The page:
Painting the 4-H Picture

June [Thomson] Switzer became involved with the 4-H program at the age of 12. Growing up on a farm outside of Rockwood, she was actively involved in agriculture and life skills clubs, while completing over 45 projects. Among her many long lasting memories, she still remembers fondly her first meeting learning to make tea biscuits in a small farm kitchen, sewing and wearing her first 4-H dress, showing her calf and winning red, winning the Silver Dollar Competition (precursor to the Gencor Challenge and today’s version), the many bus trips, meeting other clubs and much more. Her (late) husband Craig and children, Kris and Brooke are all graduates of the 4-H program as well.

After graduation from the 4-H program, Switzer remained involved as an active volunteer. She continues today as a volunteer with Mimosa Life Skills and Poultry Clubs including the Mimosa 4-H Art Club. As a volunteer she has many memories as well such as watching a shy 10-year-old blossom over five years into a confident leader.

“Then the ultimate volunteer delight; to have a member graduate from 4-H and continue as an independent leader,” she adds.

Switzer says 4-H has allowed her to grow right along with the members. 

“I gained so much confidence and so many life skills as a member it seems only right to give back to the next generations,” she says. “When I see the members’ enthusiasm for things that I too enjoy, it is a real energizing uplift. I go home with a smile from every meeting.”

One of those things that Switzer has always enjoyed has been art and painting and creating artwork which reflects farm life. This year, she put those talents towards creating the artwork used for the 4-H Ontario Outstanding New Leader Award.

“I have loved art since elementary school when we had it last period on Friday afternoons,” she says. 

Though she enjoyed it, it was often hard to find the time between raising children, leading 4-H, attending church and agricultural society work, as well as farming and working as a full-time teacher. Switzer taught for 34 years at Erin District High School and Erin Public School. But upon retirement, she decided it was time to “play” again.

“I am delighted and honoured to think that new volunteers to 4-H will be looking at my work and just as in the painting, thinking about which projects they’ll plan for their new year.”

The painting for the 4-H Ontario Outstanding New Leader Award is titled Waiting For Spring and is described below.

The summer and fall months are filled with 4-H achievements, local fairs, as well as award ceremonies. During the winter months, volunteers are able to reflect on the past year and preparing for the highly anticipated year ahead. The “Volunteer Lives Here” signifies that a 4-H volunteer’s duty is never complete. Our volunteers work tirelessly year round and make the 4-H program happen.

L-R: June Switzer, Katelyn Donaldson (one of the 2016 award winners), Marie McNabb, Executive Member, Gay Lea Foods Co-operative Ltd.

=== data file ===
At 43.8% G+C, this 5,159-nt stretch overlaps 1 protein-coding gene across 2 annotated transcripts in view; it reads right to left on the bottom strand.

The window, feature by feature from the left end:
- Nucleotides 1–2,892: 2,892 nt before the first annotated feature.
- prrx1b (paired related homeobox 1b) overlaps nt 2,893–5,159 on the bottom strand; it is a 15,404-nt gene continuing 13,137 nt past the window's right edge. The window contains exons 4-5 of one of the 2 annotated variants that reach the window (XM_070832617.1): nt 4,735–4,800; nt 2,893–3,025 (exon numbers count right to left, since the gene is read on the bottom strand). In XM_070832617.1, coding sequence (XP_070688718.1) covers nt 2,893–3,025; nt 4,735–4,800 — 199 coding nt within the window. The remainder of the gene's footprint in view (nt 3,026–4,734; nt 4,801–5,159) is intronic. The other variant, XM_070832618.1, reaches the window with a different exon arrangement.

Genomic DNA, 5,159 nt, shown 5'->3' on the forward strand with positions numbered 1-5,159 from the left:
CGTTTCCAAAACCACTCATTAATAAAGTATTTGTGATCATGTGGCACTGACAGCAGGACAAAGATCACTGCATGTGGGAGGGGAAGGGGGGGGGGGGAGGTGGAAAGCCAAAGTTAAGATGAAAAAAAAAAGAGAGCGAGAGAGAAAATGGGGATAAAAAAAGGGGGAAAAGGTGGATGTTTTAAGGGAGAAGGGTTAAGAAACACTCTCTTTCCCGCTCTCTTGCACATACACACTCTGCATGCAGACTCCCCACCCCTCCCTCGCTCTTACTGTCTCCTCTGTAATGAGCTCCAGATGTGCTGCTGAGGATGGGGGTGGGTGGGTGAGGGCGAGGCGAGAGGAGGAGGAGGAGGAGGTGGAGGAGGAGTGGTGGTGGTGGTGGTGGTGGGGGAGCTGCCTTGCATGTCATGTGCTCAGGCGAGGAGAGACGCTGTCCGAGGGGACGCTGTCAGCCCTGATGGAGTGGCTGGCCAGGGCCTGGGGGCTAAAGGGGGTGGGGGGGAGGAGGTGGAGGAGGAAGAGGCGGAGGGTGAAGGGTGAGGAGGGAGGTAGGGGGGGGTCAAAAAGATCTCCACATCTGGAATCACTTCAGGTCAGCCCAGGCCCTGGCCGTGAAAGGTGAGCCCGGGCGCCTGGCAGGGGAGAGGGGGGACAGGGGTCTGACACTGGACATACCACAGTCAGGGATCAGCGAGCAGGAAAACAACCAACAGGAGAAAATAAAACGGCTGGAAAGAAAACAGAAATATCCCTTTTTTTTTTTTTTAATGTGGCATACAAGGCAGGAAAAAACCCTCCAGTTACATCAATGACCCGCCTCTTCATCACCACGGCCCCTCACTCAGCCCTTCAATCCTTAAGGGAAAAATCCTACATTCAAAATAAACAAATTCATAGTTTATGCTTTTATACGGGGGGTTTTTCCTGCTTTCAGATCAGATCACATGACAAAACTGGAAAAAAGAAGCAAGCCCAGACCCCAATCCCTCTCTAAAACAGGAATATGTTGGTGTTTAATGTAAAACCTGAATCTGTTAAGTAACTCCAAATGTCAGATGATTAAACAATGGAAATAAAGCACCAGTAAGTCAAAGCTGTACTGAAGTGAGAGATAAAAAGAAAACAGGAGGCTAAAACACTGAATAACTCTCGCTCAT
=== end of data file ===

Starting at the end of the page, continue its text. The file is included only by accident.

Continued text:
The 4-H Ontario Outstanding New Leader Award is Sponsored by Gay Lea Foods Co-operative Ltd.

A co-operative owned by over 1,300 farmers, representing approximately 35% of Ontario’s dairy farmers, Gay Lea has been providing a wide range of dairy products to consumers for over 55 years. 

About the 4-H Ontario Outstanding New Leader Award

These awards recognize volunteers who are new to 4-H, but doing great things for youth members in their clubs. This award celebrates those volunteers who have been leaders with 4-H Ontario for less than three years.

Nominations are currently being accepted for the 2017 awards until May 15, 2017. Find out more about this award and make your nominations here.

Haldimand leaders ensure all are included

Written By: Ryan Métivier

In the Haldimand Girl’s Night Out Club members partake in activities based around topics such as skin and hair care, self-esteem, bullying, exercise and fashion. They also enjoy guest speakers on these topics and have a chance to learn how to make homemade body scrubs and face masks and participate in a Zumba class.

Last year, while recovering in the hospital following an accident, one member, Charlotte Huitema, was unable to participate in some of the club’s meetings. Rather than be forced to miss out, the club’s leaders made the extra effort to alter some of the activities and include her from the hospital.

The club is run by leaders Stephanie Huitema and Kaitlynn Young. Huitema was a 4-H member from 2006‑2012 and began volunteering once completing the program and Young began volunteering in 2013.

Kate Young, Stephanie Huitema, Charlotte Huitema

“I decided to become a leader because I loved my time as a member and was so appreciative to all the leaders that I had, that I wanted to be the same type of role model and community volunteer as well,” says Huitema.

“I got involved with 4-H because I felt I could help teach kids and to be able to learn something new from the clubs myself too,” adds Young.

In order to accommodate Charlotte, with internet access and a laptop she was able to follow the PowerPoints and group discussions from her hospital bed, which worked out great so she could sign off when she needed rest. As a senior member, she was able to help define various topics during discussions to the many first-time members and explain to them the structure of 4-H and how different roles work.

“It was really nice to be included in the meetings and being able to participate when the club started,” says Charlotte Huitema. “This gave me the opportunity to ease back into 4-H and not lose a club that I was interested in. The leaders were very supportive in allowing this option for me to participate.”

Both leaders were thrilled to be able to help this member stay a part of the club, have some socialization and assist in her recovery.